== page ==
The official currency is the Kenya Shilling. The written abbreviation is either Ksh or by using /= after the amount (ie 500 /=). Available notes are 50, 100, 200, 500 and 1000 shillings. Available coins are 1,5,10, 20 and 40 shillings.
Visitors to Kenya are advised to change foreign currency at banks, bureaux de change or authorized hotels. The easiest currencies to exchange are US Dollars, Pounds Sterling and Euros. There are no restrictions on the amount of foreign currency that can be brought into Kenya.
Traveller's cheques are widely accepted and many hotels, travel agencies, safari companies and restaurants accept the major credit cards. Most banks in Kenya are equipped to advance cash on credit cards.
Travellers are advised to convert any excess Kenya Shillings into foreign currency at a bank or bureau de change before departure. Anyone wishing to take more than 500? Kenya Shillings out of the country requires written authorization from the Central Bank.Tipping:
Tipping is not mandatory in Kenya. Guides, drivers, waiters and hotel staff can be tipped at your discretion.Time, Public Holidays and Business Hours:
Kenya has a single time zone which is GMT 3.
Kenyan Public Holidays include:
- Idd ul Fitr
- March / April Good Friday
- March / April Easter Monday
The Muslim Festival of Idd ul Fitr celebrates the end of Ramadhan. The date varies each year depending on the sighting of a new moon.
Dates for the Christian festival of Easter vary from year to year.
Most businesses in Kenya are open from Monday to Friday, though some also trade on Saturday. Business hours are generally 9:00am to 5:00pm, closing for an hour over lunch (1:00pm - 2:00pm).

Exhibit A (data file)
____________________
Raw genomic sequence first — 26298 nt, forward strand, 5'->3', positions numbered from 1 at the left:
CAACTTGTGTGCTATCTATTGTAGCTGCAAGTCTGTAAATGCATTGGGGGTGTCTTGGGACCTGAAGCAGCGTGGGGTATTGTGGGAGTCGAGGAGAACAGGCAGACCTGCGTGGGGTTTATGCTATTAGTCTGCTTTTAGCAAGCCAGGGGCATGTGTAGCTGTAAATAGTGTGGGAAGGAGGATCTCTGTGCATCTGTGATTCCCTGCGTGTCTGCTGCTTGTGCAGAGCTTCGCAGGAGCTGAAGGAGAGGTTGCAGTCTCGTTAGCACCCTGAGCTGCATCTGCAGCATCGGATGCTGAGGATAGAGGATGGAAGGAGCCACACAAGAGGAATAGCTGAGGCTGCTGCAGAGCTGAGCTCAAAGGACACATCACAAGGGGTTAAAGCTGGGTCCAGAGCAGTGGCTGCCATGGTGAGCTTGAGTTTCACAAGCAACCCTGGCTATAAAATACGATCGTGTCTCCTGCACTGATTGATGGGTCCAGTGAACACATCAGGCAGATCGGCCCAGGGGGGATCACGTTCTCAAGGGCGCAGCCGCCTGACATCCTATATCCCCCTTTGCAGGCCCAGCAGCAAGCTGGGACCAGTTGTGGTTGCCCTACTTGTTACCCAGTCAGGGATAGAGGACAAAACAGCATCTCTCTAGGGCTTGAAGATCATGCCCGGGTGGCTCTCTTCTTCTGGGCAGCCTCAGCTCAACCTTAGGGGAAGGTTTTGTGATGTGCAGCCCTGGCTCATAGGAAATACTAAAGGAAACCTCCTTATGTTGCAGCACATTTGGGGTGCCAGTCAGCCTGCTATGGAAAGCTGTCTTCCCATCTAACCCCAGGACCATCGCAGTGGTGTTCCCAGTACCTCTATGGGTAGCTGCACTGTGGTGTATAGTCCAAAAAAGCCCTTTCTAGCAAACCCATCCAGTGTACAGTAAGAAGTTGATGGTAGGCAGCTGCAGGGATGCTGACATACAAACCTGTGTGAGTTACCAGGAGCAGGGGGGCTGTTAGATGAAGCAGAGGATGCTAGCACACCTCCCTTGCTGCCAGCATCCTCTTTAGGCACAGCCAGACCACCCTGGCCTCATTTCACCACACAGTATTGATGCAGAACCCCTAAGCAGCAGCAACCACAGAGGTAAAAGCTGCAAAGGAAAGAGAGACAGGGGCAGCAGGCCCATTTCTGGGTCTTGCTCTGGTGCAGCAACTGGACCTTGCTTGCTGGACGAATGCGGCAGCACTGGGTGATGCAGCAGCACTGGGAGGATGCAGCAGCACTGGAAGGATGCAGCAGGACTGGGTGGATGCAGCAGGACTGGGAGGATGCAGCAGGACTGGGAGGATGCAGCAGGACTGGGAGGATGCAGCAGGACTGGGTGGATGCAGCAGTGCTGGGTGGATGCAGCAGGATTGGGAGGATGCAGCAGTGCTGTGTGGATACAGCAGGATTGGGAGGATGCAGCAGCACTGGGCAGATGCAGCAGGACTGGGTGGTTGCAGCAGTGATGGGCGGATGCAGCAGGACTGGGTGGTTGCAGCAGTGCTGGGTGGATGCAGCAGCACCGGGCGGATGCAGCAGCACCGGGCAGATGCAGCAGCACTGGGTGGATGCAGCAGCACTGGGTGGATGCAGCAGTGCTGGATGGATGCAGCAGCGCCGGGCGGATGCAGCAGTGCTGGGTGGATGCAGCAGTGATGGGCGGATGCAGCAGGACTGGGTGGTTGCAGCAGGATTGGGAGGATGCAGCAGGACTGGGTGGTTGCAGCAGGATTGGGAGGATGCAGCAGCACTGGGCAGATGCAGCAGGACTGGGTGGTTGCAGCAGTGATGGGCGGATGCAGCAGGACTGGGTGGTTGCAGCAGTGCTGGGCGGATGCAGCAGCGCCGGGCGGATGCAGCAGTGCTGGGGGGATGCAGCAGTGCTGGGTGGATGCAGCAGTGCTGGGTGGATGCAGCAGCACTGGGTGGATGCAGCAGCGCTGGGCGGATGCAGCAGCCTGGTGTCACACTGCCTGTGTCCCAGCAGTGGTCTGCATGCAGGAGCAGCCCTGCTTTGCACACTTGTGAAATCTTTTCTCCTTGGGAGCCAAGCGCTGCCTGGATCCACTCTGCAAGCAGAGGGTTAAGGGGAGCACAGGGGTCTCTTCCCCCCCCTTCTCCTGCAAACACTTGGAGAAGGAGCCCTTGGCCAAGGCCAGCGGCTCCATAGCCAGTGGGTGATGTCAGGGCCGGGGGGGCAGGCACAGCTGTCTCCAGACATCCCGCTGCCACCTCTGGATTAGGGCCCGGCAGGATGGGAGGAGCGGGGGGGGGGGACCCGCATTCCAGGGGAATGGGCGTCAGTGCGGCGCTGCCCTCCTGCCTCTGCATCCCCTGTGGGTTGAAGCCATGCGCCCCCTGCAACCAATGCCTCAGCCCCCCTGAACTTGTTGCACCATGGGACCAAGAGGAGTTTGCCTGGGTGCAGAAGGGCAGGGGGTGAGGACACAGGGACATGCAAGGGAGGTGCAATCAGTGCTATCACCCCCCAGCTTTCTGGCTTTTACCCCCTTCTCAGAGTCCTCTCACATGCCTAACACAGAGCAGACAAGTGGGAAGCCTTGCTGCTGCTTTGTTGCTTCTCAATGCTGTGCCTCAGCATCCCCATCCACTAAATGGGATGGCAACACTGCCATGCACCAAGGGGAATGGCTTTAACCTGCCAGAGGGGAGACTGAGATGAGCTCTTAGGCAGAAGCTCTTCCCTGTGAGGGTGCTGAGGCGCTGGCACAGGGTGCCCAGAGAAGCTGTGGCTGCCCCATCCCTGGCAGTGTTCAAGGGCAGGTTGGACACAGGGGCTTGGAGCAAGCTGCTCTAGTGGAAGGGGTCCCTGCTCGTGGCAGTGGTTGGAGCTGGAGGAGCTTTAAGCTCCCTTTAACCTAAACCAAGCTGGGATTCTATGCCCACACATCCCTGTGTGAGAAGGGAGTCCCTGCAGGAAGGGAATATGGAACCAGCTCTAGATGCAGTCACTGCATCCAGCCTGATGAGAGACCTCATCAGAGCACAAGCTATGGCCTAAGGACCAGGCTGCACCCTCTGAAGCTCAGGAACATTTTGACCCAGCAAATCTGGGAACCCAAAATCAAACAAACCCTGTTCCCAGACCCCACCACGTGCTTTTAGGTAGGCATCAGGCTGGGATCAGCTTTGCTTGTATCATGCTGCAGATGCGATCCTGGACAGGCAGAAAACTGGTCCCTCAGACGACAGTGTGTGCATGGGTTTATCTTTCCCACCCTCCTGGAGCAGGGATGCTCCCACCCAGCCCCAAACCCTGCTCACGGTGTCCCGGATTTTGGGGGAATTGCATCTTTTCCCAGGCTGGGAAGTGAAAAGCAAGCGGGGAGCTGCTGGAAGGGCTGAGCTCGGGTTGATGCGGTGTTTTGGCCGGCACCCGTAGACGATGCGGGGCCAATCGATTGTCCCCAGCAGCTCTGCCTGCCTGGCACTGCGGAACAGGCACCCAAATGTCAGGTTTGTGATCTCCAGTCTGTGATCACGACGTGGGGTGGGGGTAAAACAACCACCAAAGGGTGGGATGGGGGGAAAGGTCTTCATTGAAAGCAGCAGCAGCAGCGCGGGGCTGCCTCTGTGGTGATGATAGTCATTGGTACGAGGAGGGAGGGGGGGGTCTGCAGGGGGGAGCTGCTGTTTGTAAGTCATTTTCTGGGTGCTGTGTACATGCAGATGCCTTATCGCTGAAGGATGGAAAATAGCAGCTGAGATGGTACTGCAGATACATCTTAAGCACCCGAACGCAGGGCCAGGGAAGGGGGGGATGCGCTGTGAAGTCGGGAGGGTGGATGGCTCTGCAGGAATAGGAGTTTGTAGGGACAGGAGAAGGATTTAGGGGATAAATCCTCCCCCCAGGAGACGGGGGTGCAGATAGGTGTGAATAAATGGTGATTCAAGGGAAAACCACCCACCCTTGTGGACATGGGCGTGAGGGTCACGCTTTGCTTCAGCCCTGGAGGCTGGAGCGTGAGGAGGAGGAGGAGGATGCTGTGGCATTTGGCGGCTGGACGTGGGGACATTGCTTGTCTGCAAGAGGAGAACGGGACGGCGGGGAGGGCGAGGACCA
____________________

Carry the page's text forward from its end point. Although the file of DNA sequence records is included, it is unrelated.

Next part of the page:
Banks are open from 9:00am to 3:00pm Monday to Friday with some branches open on Saturdays from 9:00am to 11:00am. Many banks are equipped with 24 hour ATM machines. The bank branches at Jomo Kenyatta International Airport (Nairobi) and Moi International Airport (Mombasa) operate 24 hour forex services.Postal Services:
Kenya has a good postal service for both local and international post with post offices and post boxes in most towns. Many shops in tourist lodges and hotels sell stamps. There are different rates for letters by weight, airletters and postcards by size. Parcel services are available from larger post offices. There are post restante services in Nairobi and Mombasa. There are also international courier services, e.g. DHL, available in the cities and larger towns.Telecommunications:
Kenya has a good network of telephone, cellular and satellite connections. Most hotels and lodges offer international telephone and fax services. In larger towns, private telecommunication centres also offer international services.
If you have a mobile phone with a roaming connection, then you can make use of Kenya's excellent cellular networks, which covers most larger towns and tourist areas.
When calling Kenya, the International code is 254.Internet
: Kenya has good Internet Service Providers with email and internet services offered by many hotels and lodges. In most towns, there are plenty of private business centres and cyber cafes offering email and internet access.Media:
Kenya has several English language newspapers. The most popular are the Daily Nation and the East African Standard. The East African is a weekly newspaper sold throughout Kenya, Tanzania and Uganda. International newspapers and magazines are widely available in Kenya. Digital satellite television has become widespread throughout Kenya in recent years and most city hotels provide this South African based service offering a range of channels. There is also locally produced television and radio media.Car Hire & Taxis:
All the major car hire companies are represented in Kenya but self- drive is not recommended for the faint hearted or first time visitor because of the condition of the roads, the standard of driving, the lack of signage and the manic congestion in Nairobi! However taxis are relatively cheap and there are now some reputable and reliable radio-car companies.Public Transport:
Kenya has country wide, relatively cheap public transport in the form of trains, ferries, coaches and matatus (mini-buses) but all tend to be crowded and suited for the more adventurous traveller.Electricity:
The electricity supply in Kenya is 220/240 volts at 50Hz. Plugs are 3 point square.